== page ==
February-March 2003

AAJ Staff By

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In this column:

  • Summer means festivals
  • A heap of new albums taking out last year and starting the new


The return of the Melbourne International Jazz Festival, joining the Fremantle festival and jazz events as pat of the Sydney cultural festival, means the jazz calendar is back to full strength again this year.

While these festivals are mostly in January, the roster of visiting acts looked healthy well before the end of the year, not only with signings of the headline artists for the festivals but in touring activity independent of the fests. Chief among them was Sheila Jordan, Ralph Towner and Dave Douglas.

Husky-voiced Scandinavian singer Katrine Madsen, touring for Henk van Leeuwen, was one of the main attractions at the Fremantle festival in Perth. Other highlights were Perth percussionist Michael Pigneguy’s commissioned 40-minute opus based on C.Y. O’Connor, the civil engineer responsible for taking water to remote parts of Western Australia. British guitarist Gary Potter was also a festival highlight, as was New York’s Virginia Mayhew Quartet. It looks like festival manager Helen Matthews has consolidated the success of the inaugural event last year and it already is a valuable event in adding to tour possibilities for visiting artists doing the rounds in other parts of the country.

But missing from the likes of Katrine Madsen on the festival circuit is Chucho Valdes, the headline act for the Melbourne and Fremantle festivals and a leading drawcard in Sydney too. The Cuban pianist had to cancel, reportedly due to high blood pressure problems, having been advised by his doctors not to travel. He was replaced in the Fremantle festival by pianist Monty Alexander from New York.

“It’s the main act jinx,” cracked John Weber to the Age newspaper, the American pianist who was among the foreigners to make it ashore. It was his sixth visit to Australia. Singing legend Andy Bey was another highlight, here on his first visit.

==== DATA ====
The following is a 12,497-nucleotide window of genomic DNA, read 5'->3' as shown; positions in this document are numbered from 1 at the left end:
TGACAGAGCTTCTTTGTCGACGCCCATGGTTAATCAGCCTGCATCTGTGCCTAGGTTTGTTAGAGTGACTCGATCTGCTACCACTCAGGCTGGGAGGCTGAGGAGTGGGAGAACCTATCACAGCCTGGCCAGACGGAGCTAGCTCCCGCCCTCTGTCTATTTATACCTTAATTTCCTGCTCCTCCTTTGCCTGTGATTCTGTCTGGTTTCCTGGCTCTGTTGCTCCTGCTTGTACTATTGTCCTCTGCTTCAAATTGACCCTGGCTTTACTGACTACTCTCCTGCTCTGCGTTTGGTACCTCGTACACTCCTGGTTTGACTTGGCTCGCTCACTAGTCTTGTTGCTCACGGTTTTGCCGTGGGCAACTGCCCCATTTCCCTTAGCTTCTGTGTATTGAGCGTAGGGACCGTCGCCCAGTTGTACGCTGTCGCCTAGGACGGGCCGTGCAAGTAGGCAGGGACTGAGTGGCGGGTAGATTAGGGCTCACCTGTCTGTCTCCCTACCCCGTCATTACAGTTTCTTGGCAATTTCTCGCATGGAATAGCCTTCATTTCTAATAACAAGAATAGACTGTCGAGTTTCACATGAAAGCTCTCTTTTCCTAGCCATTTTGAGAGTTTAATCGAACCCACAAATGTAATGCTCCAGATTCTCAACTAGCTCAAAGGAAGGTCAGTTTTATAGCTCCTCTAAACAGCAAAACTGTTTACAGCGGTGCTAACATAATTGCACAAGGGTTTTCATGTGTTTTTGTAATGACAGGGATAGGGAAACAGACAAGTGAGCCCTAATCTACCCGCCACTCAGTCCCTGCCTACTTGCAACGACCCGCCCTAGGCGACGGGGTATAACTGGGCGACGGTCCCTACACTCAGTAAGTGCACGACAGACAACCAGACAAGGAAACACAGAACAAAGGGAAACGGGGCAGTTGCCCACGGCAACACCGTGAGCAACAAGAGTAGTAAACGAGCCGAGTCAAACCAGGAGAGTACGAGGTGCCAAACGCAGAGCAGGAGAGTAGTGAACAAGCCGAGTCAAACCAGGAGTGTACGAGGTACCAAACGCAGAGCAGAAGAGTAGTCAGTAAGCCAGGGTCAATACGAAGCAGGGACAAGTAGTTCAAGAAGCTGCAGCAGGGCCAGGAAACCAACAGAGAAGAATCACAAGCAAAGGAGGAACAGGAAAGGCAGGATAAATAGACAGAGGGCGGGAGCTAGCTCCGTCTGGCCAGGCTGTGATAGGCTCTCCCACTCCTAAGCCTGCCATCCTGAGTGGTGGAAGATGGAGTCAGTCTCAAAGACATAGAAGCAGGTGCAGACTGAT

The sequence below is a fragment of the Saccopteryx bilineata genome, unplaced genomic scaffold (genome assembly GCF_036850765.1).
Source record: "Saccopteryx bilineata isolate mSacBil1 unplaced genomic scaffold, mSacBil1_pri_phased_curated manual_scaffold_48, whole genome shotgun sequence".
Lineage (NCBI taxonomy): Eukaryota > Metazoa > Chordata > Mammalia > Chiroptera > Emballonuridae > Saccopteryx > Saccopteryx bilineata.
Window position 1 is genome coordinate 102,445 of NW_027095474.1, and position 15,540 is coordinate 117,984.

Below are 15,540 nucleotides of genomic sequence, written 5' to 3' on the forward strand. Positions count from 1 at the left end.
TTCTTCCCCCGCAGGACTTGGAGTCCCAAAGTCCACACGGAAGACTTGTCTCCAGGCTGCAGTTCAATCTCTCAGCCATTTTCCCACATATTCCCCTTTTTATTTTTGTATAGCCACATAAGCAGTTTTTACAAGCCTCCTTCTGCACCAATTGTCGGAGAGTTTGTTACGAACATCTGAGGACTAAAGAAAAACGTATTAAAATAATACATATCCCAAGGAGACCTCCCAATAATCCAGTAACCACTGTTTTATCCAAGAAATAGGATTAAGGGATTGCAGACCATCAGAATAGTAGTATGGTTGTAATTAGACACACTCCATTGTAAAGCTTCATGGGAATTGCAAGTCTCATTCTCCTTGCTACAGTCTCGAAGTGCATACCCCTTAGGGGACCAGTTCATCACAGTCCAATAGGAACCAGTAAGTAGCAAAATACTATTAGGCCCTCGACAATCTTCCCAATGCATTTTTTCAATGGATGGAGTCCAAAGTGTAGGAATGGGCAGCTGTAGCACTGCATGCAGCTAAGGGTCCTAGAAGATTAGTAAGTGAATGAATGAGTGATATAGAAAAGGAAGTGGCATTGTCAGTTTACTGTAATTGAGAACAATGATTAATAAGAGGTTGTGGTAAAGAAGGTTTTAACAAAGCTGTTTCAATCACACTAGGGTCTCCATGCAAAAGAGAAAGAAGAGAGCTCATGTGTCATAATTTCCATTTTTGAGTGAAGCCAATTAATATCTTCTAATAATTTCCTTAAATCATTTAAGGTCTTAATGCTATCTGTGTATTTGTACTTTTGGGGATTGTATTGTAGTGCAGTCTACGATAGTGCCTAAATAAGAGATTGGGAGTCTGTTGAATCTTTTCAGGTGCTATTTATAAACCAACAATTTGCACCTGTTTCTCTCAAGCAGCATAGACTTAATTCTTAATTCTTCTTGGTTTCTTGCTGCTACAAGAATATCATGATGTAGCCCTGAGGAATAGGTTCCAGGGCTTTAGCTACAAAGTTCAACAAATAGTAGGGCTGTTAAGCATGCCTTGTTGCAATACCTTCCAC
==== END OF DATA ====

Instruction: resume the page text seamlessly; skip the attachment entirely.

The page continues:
Again the festival was richly studded with local artists from trad heroes – it continues to be highly popular – to celebrated contemporary acts that included the Australian Art Orchestra.
Like Madsen touring for Henk van Leeuwen’s oganisation, still to come in February is Joonatoivanen Trio from Finland, playing the capitals (except Sydney) and some regional places like Burnie, Townsville, Wollongong, Hobart and Cairns. They kick off in Perth on Feb 17.

And Norah Jones, Blue Note’s new star, is due to play in Sydney in February.

Deep. Red Fish Blue. (Jazzhead) 9 stars: The Santeria religion of Cuba has inspired many musicians over the years, including our own Barney McAll on his album “33” from a couple of years ago. This is another set to find the energy and purpose of this Cuban music an irresistible platform. Melbourne pianist Sam Keevers is already well versed in the subject from working with his own Los Cabrones outfit in Melbourne, whose percussionist, Javier Fredes, is a feature of this new disc, which also includes prominent Sydney drummer Simon Barker and equally noted bassist Brett Hirst. Between them they bring vast and diverse musical experience, not just of jazz but folk forms such as Korean drumming. The folk aspect of this album is implicit in this set of tunes, which nevertheless also has an urbane and outright jazz feel to it, as you’d expect. The first cut, “Elegua” – appropriately the god of entrances — regularly states a portentous and slightly grave little theme that ushers in a fresh round of solos over a distance of nearly 18 minutes, the first swinging but latter ones harder and more intense. Keevers’ intensely melodic playing dominates the mid-tempo jewel that is “An Angel Fell From The Sky”, another lengthy outing at 12 minutes, which also shows off the same facility in Hirst’s extended bass solo. Simmering Latin rhythms suffuse the lovely title track, based on a gorgeous thematic statement by Keevers, as is the even lovelier “Deeper” a few tracks further on. The very sound of the piano – beautifully rich and sonorous – is not least of its appeal here. The mellifluous flow of music is interrupted by the angular and terse “Judder Bar”, a Hirst tune with clipped crossrhythms and an intriguingly constricted character which makes it one of the most inventive and interesting tacks on the disc, which as a whole is brimming with riches.



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